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A Rocklike Tradition

The Christian mind has high aspirations.

The Christian Mind

I press toward the goal for the prize of the upward call of God in Christ Jesus. Philippians 3.14

The Christian Mind
Harry Blamires (1916-)
“Men are less prepared than they were to stub their toes against unpalatable objective truth, to measure their littleness against high objective values, to discipline themselves for a test of strength in rigorous objective examination. This is because a secular tradition has now fully established itself which teaches that man’s fulfillment and success lie, not in screwing himself up to the demands of a high vocation, but in moulding all that he encounters in service of his needs…Were there a living Christian mind, encountered at every point as the thinking of our age hammers itself out in conversation, discussion group, lecture room, radio interview, and private study, then the situation would be more hopeful: for young men and women everywhere would find their easy assumptions bruised against the sharp edges of a rocklike tradition.”

I recall a conversation with a well-known Christian leader who, when the matter of spiritual disciplines came up, scoffed at the idea as “legalistic.” His approach to Scripture was to get what he needed for the day or task ahead, and then to plow his field as fully as possible and as long as needed, until the next task arose. The idea of regularly striving, through daily disciplines, to achieve an out-of-this-world standard of righteousness, truth, and love simply did not exist for this man. His approach to truth was – and remains, I’m convinced – that it is a tool in his kit to apply as needed to whatever the situation may require. Truth for this man is something to use, not something to become. Which means that Jesus is someone to use, for whatever high-sounding purpose we may choose, and not someone to become, or at least to become like. Truth is what we make it, not what makes us, according to this Christian view of “truth.” But this is not the teaching of that rocklike tradition that goes back to the apostles, prophets, and our Lord Jesus Himself.

How do you equip the people in your church to “press toward the goal for the prize of the upward call of God in Christ Jesus”?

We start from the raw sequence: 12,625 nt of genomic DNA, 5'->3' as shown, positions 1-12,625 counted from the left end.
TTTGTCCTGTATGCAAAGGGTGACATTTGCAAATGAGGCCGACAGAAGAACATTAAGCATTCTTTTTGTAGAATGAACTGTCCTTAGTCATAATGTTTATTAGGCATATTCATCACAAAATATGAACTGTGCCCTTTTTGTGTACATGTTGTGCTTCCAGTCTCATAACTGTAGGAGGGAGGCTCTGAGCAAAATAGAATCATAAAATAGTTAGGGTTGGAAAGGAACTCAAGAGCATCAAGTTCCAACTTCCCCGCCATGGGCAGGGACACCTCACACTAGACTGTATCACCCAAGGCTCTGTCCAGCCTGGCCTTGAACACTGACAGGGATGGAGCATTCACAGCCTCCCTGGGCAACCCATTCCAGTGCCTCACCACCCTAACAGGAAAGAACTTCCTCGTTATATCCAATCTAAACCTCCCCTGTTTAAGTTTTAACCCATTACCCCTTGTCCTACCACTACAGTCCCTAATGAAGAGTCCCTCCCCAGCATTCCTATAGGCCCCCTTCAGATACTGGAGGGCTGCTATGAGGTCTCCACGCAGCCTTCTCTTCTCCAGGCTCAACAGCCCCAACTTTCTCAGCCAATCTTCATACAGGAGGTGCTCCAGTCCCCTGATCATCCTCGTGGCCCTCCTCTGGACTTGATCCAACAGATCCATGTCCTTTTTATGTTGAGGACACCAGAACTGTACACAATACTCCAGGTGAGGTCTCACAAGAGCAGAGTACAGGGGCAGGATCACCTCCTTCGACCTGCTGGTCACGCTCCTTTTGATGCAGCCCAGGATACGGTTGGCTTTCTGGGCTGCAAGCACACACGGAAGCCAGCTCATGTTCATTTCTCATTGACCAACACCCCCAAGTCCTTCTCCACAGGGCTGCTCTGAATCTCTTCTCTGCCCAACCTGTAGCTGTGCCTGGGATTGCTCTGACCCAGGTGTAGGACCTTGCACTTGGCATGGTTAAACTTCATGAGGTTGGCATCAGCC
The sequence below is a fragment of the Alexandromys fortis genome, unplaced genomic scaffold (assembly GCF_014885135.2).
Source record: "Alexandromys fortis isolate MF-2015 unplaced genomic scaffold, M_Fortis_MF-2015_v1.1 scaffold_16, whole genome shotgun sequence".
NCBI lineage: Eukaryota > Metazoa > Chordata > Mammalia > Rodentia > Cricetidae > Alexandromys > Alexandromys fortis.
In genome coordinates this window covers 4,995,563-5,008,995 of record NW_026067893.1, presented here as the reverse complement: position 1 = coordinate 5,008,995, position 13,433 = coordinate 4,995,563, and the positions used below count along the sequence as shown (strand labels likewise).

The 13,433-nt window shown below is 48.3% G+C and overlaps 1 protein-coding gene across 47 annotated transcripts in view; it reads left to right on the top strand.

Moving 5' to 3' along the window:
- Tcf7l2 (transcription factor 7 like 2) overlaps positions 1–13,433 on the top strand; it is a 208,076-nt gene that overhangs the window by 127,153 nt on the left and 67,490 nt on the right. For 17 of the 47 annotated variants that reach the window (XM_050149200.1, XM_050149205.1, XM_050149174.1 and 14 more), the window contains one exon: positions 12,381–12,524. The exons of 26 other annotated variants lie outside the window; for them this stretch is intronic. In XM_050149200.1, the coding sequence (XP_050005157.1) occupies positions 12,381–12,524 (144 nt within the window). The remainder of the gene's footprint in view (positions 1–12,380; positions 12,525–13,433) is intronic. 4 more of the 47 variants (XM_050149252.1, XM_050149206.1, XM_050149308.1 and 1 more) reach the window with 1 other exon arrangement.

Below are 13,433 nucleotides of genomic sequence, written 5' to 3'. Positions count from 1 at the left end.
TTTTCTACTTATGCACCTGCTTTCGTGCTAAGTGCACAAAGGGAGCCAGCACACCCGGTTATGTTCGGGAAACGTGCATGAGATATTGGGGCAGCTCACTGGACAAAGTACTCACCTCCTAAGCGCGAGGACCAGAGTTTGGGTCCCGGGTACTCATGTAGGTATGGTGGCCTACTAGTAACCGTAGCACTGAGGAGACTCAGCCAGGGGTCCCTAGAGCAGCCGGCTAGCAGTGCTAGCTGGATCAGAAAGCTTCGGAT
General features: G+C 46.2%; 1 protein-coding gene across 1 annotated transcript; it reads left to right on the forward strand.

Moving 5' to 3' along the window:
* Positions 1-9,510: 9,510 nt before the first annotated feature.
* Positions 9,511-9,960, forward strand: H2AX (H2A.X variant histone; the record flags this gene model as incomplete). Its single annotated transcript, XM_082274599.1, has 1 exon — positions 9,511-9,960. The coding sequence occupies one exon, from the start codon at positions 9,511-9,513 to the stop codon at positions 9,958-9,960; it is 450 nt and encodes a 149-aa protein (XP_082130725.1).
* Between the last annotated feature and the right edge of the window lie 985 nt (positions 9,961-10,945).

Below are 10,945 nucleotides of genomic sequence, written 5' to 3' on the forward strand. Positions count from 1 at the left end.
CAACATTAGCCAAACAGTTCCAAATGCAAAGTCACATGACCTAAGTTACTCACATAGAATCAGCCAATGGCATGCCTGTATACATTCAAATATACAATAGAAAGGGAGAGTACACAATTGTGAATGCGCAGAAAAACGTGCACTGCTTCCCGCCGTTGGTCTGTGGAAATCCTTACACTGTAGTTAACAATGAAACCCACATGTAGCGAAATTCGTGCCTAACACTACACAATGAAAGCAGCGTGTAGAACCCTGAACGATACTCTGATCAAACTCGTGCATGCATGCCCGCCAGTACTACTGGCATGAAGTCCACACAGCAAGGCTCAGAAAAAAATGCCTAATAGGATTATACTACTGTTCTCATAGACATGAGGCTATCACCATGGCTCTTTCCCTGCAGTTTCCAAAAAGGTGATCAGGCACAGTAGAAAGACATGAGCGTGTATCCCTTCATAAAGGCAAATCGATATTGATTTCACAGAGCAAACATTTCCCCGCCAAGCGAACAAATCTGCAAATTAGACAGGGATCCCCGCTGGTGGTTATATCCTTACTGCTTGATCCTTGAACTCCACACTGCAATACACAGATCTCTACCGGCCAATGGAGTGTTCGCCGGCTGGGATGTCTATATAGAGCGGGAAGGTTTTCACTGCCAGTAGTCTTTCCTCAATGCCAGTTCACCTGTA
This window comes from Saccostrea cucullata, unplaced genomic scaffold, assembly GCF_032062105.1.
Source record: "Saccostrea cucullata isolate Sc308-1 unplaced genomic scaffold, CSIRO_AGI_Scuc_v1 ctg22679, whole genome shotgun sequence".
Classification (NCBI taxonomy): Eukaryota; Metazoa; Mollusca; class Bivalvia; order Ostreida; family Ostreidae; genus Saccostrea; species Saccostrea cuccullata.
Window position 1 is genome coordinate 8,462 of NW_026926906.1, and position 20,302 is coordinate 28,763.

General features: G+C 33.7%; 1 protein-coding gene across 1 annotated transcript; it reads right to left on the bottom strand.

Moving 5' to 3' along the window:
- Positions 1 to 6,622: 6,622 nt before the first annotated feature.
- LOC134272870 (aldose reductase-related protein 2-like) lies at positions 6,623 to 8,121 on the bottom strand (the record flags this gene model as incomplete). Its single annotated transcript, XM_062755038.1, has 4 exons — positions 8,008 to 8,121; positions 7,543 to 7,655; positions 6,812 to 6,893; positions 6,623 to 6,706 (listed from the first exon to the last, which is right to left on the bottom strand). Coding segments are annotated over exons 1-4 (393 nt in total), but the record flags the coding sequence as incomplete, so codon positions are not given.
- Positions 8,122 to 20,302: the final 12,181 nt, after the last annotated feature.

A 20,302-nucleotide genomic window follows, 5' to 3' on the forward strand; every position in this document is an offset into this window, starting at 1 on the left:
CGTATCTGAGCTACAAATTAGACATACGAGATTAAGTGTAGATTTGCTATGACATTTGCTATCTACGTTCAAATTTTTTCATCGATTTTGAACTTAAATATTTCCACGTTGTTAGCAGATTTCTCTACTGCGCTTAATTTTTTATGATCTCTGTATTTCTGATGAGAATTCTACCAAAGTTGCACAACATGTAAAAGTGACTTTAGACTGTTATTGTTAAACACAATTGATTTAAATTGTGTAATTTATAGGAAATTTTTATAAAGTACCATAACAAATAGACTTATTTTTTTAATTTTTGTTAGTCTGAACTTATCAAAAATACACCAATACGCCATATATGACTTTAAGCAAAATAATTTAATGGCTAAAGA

Your Life as Christ Sees It

“As the Father has sent Me, I am sending you” (Jn. 20.21). That’s how Jesus thinks about our lives. Our Mission Partners Outreach program is designed as a life-based training curriculum, to help church members identify and begin thinking about and working their Personal Mission Fields for the purpose of making disciples and advancing Christ’s Kingdom. I’m looking for some men to lead through this training program, and to help you see how our Mission Partners Outreach programcan help your church overcome its failure to communicate. If you’re interested, drop me a line at This email address is being protected from spambots. You need JavaScript enabled to view it..

Prayer and the Christian Mind
Prayer is the framework in which a Christian mind is engaged and nurtured. Here we commune with the Lord Who makes all things new, including our minds. Are you working to improve your prayer life? Download our free ReVision series on The Parameters of Prayer by clicking here(for the first installment). Get with a friend, or share this study with your group, and grow together in prayer, for a Christian mind and more.

We rejoice in the Lord for His goodness in supporting our ministry. Might He want to use you in this way? Please look to Him in prayer over this question. You can contribute to The Fellowship of Ailbe by using the Contribute button at our website, or by sending your gift to The Fellowship of Ailbe, 19 Tyler Drive, Essex Junction, VT 05452. Thank you.

Except as indicated, Scripture taken from the New King James Version. © Copyright 1982 by Thomas Nelson, Inc. Used by permission. All rights reserved. All quotations from
The Christian Mind are from Harry Blamires, The Christian Mind (Ann Arbor: Servant Books, 1963, 1978).

T.M. Moore

T. M. Moore is principal of The Fellowship of Ailbe, a spiritual fellowship in the Celtic Christian tradition. He and his wife, Susie, make their home in Essex Junction, VT.
Books by T. M. Moore

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